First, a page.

(A) TBLN cells were stained for DC-SIGN in combination with DC and macrophage markers and analyzed by flow cytometry. Gray areas show negative controls (DC-SIGN single staining). Percentages of positive cells expressing the markers are annotated in the upper right corner. (B) DC-SIGN expression of CD11c+ and CD83+ cells in TBLNs. (C-D) Dual immunofluorescence staining of DC-SIGN (green) and MAC387 (red) in lung sections 2 or 3 d.p.i. (C i-iv) and axillary lymphoid tissue 4 d.p.i. (D). Nuclei are stained blue with Hoechst.

Next we analyzed distribution of DC-SIGN+ DCs and macrophage marker MAC387+ macrophages in both lungs and draining lymph nodes from infected macaques. Because EGFP-expressing rMV was used, unstained infected sections served as control besides isotype controls, and gave no signal in the EGFP channel. In lung sections collected 2 or 3 d.p.i. almost no co-localization was observed between DC-SIGN and MAC387. Most large cells near the alveolar lumen were either DC-SIGN+ (Figure 3Ci) or MAC387+ (Figure 3Cii). Some co-localization as seen in TBLN was observed (Figure 3Ciii and iv). In addition, many DC-SIGN+ cells were observed in peripheral lymphoid tissues, including axillary lymph nodes (Figure 3D) and tonsils (data not shown), at 4–5 d.p.i. the time at which infection just reached a systemic phase [20]. Thus it seems that infection of lymphoid tissue is associated with abundant numbers of DC-SIGN+ cells in lymphoid tissues. In the axillary lymph node 4 d.p.i., the expression patterns of DC-SIGN and MAC387 indicated two distinct cell populations, although co-localization was observed in a relatively small number of cells (Figure 3D). These data show that DC-SIGN is expressed predominantly by DCs and some macrophages in the lungs and lymph nodes in uninfected and MV-infected animals.

Macaque DC-SIGN Binds MV and Transmits the Virus to Target Cells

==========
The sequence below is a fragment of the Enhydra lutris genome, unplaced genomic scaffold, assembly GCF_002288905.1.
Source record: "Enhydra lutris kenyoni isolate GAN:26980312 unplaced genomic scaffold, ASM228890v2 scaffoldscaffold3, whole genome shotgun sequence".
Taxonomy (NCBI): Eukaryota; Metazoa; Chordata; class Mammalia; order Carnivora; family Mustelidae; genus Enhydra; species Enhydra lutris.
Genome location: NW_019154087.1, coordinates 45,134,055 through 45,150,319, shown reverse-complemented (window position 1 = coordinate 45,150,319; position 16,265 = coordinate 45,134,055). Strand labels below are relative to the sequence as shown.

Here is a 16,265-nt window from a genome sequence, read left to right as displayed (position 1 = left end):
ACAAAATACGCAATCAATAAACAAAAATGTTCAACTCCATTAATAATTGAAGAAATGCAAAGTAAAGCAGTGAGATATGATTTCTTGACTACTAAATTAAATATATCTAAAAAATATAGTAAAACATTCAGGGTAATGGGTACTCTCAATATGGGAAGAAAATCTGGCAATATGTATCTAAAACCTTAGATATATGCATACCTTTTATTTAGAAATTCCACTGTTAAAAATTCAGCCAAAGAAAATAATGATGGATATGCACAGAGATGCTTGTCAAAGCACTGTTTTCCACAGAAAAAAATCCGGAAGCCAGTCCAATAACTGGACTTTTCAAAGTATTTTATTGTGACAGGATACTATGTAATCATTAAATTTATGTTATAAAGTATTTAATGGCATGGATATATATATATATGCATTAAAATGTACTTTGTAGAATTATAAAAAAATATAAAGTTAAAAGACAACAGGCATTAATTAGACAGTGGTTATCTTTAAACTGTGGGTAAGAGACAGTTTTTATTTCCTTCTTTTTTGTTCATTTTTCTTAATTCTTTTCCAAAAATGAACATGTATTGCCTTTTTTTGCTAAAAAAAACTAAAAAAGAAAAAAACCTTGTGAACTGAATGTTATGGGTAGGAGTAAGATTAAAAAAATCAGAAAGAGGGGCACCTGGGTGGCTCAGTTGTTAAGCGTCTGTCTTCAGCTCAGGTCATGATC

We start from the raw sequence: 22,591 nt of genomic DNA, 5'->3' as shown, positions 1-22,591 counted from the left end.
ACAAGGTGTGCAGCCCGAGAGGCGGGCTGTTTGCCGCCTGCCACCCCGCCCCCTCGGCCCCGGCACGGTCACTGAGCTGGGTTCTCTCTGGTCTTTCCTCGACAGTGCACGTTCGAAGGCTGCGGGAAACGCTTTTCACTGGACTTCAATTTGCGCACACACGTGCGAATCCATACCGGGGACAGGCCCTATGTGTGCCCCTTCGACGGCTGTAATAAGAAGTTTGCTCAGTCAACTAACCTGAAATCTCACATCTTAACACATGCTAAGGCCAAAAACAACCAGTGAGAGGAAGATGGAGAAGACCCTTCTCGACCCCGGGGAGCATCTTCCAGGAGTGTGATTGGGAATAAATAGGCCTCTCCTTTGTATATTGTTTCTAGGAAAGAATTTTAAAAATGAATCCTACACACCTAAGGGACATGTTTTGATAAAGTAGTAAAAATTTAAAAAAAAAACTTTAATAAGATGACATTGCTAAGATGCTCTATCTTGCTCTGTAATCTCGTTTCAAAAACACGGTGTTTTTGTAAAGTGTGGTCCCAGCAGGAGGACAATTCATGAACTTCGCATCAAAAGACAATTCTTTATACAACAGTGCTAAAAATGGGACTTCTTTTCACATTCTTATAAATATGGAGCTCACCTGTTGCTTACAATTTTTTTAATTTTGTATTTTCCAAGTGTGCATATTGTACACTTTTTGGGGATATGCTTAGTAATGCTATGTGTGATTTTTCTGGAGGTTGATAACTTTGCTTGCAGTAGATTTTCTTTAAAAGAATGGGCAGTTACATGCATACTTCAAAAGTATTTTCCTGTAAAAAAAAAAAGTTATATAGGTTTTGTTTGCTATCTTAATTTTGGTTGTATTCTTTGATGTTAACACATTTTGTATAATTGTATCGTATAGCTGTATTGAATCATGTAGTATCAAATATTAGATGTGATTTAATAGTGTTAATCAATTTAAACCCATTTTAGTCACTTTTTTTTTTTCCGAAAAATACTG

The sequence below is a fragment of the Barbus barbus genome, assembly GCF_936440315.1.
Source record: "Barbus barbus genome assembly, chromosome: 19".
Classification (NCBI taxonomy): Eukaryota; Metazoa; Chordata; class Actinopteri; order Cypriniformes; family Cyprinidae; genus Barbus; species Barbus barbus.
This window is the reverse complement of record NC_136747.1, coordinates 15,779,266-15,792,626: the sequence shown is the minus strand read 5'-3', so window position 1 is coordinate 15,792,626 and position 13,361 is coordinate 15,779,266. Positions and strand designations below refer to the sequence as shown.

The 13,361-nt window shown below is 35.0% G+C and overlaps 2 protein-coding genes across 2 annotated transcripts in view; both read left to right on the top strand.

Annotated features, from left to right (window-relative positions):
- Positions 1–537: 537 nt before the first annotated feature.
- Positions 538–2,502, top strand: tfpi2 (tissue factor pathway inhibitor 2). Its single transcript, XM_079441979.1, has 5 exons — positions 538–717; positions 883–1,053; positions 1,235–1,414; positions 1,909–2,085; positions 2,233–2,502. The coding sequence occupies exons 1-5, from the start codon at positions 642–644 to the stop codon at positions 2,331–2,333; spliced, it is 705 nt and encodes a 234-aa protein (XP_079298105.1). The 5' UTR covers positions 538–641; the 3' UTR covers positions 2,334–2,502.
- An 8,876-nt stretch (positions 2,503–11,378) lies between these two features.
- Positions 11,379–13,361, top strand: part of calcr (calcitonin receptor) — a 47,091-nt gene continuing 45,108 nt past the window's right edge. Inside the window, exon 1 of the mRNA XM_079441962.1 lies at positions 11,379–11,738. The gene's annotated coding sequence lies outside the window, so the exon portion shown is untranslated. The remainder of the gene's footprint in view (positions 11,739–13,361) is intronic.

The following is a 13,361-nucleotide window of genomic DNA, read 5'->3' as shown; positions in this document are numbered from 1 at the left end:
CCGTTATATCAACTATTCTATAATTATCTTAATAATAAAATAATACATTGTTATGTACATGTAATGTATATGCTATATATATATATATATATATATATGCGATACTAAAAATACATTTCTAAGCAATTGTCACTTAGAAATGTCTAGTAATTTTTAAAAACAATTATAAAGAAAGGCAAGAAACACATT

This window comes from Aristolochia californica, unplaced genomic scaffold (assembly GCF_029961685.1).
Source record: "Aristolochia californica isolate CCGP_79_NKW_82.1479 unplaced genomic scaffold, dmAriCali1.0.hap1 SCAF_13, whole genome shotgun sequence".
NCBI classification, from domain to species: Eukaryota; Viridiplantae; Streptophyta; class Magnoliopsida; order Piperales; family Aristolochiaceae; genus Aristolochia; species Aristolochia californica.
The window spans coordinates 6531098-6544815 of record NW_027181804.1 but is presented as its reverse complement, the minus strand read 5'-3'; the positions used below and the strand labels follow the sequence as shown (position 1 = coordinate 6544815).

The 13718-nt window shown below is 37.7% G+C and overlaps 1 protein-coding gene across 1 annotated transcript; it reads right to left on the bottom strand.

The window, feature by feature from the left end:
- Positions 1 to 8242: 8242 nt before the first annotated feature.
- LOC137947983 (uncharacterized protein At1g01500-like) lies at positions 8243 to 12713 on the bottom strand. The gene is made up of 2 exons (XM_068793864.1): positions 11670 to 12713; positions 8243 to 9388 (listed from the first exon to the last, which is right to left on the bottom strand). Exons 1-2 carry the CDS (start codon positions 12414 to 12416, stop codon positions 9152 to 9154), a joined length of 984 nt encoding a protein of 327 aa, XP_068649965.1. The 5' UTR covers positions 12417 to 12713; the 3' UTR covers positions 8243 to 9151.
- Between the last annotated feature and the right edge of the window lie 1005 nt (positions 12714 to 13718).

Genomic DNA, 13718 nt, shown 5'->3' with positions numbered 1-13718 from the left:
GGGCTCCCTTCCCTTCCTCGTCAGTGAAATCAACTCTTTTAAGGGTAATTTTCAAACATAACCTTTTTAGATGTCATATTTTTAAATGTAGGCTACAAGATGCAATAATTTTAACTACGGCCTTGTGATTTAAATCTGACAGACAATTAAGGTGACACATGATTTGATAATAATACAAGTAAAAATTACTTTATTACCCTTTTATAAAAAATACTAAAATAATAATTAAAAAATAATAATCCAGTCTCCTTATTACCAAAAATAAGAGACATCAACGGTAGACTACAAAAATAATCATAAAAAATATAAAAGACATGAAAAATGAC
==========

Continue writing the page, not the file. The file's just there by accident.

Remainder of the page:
Human DC-SIGN is an attachment receptor for MV and mediates both infection of DCs (via CD150) and transmission to target cells (via CD150 or PVRL4), which can be independent of infection of DCs [13], [18]. Non-human primate homologues are ≥94% identical to human DC-SIGN and share a high affinity for ICAM-2, ICAM-3 and cross-react with multiple monoclonal antibodies against human DC-SIGN [21]. We investigated whether macDC-SIGN binds MV and is able to transmit the virus to target cells. Chinese hamster ovary (CHO) cells transfected with macDC-SIGN expressed high levels of DC-SIGN, but were negative for MV entry receptor CD150 (Figure 4A). Next we investigated the interaction of macDC-SIGN with different mannose- and fucose-containing structures using the fluorescent bead binding assay [17]. CHO cells expressing macDC-SIGN efficiently interacted with mannose, fucose and fucose-containing structures such as Lewis X and Lewis Y (Figure 4B). Furthermore, macDC-SIGN-expressing CHO cells interacted strongly with the HIV-1 envelope glycoprotein gp120. The interaction was specific for macDC-SIGN since antibodies against DC-SIGN blocked the binding to background levels comparable to the parental cell-line (Figure 4B). To investigate interaction of macDC-SIGN with MV, CHO cells expressing macDC-SIGN cells were incubated with FITC-labeled MV. MacDC-SIGN+ CHO cells bound MV as determined by flow cytometry (Figure 4C). Binding to fluorescent virus particles was macDC-SIGN-dependent, since it was inhibited by a blocking antibody against DC-SIGN compared to the isotype control. Incubation of CHO and CHO-macDC-SIGN cells with rMVKSEGFP for 48 hours did not lead to infection, showing that macDC-SIGN does not facilitate MV entry (Figure 4D). To investigate the role of macDC-SIGN in MV transmission, cells were incubated with rMVKSEGFP, washed and subsequently co-cultured with CD150+ Raji B cells for 24 hours. CHO cells expressing macDC-SIGN transmitted MV to the B cells. Pre-treating cells with mannan or DC-SIGN blocking antibodies decreased transmission to background levels (Figure 4E). Thus, macDC-SIGN interaction with MV mediates viral binding and transmission of the virus to lymphocytes independent of infection.